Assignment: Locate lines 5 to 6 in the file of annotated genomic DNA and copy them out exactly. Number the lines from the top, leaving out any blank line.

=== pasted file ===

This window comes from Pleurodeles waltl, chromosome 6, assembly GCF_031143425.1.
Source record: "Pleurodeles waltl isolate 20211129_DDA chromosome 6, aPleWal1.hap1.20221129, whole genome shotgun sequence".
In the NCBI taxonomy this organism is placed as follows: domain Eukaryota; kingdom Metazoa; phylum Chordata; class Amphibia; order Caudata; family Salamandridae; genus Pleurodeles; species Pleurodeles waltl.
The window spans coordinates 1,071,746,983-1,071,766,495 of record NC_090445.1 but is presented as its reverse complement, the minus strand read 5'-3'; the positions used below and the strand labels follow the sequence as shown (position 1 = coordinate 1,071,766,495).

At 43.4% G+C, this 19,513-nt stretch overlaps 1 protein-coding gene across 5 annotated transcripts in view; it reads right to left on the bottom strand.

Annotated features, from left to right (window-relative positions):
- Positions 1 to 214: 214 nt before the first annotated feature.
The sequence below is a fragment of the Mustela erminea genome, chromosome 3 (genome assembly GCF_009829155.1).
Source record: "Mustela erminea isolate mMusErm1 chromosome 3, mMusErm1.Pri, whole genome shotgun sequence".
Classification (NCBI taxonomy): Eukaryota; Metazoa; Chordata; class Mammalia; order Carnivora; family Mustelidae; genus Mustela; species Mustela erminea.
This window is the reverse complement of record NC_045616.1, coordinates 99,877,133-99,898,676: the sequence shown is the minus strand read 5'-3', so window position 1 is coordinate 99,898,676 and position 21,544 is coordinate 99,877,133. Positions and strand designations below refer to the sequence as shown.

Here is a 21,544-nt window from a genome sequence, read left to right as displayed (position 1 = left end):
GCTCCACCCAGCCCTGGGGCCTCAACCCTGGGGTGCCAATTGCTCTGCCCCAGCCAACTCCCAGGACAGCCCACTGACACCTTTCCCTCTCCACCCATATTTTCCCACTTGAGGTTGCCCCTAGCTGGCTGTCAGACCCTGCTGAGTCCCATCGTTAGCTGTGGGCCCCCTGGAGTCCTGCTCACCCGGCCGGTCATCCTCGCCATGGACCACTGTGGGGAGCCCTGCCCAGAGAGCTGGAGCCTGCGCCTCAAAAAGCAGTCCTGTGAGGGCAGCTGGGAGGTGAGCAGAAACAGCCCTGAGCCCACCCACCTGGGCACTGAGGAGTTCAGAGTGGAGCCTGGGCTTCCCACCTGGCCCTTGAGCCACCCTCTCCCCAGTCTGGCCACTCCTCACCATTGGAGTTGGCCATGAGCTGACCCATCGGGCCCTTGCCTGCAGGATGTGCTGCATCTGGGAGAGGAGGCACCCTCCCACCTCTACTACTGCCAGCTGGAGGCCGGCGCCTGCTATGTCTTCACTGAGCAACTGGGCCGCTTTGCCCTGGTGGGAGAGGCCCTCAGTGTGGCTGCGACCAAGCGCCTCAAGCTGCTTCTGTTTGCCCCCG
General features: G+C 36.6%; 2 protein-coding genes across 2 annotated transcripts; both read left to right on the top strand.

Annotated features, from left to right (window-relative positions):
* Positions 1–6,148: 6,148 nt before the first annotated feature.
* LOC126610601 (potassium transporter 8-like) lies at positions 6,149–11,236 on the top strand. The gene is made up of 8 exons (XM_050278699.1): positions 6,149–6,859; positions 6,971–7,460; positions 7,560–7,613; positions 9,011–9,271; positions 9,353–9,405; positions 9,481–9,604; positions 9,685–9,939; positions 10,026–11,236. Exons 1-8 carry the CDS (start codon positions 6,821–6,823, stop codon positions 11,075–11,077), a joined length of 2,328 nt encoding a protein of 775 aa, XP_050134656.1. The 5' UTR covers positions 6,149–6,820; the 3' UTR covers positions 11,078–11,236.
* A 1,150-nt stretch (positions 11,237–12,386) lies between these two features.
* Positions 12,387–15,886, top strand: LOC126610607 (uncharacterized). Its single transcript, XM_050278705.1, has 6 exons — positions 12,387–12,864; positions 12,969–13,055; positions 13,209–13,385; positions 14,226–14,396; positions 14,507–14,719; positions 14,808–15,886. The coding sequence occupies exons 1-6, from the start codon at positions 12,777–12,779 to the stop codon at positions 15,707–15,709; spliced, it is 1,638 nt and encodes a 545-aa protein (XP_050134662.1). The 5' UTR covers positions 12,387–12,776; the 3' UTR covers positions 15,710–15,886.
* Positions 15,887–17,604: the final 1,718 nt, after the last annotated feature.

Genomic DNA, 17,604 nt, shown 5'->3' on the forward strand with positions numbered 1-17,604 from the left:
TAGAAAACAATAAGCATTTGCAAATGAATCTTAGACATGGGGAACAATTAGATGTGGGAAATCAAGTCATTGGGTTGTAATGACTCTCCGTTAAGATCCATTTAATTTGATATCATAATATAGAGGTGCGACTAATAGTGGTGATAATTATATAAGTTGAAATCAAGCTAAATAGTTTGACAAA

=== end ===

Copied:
At 43.4% G+C, this 19,513-nt stretch overlaps 1 protein-coding gene across 5 annotated transcripts in view; it reads right to left on the bottom strand.

Annotated features, from left to right (window-relative positions):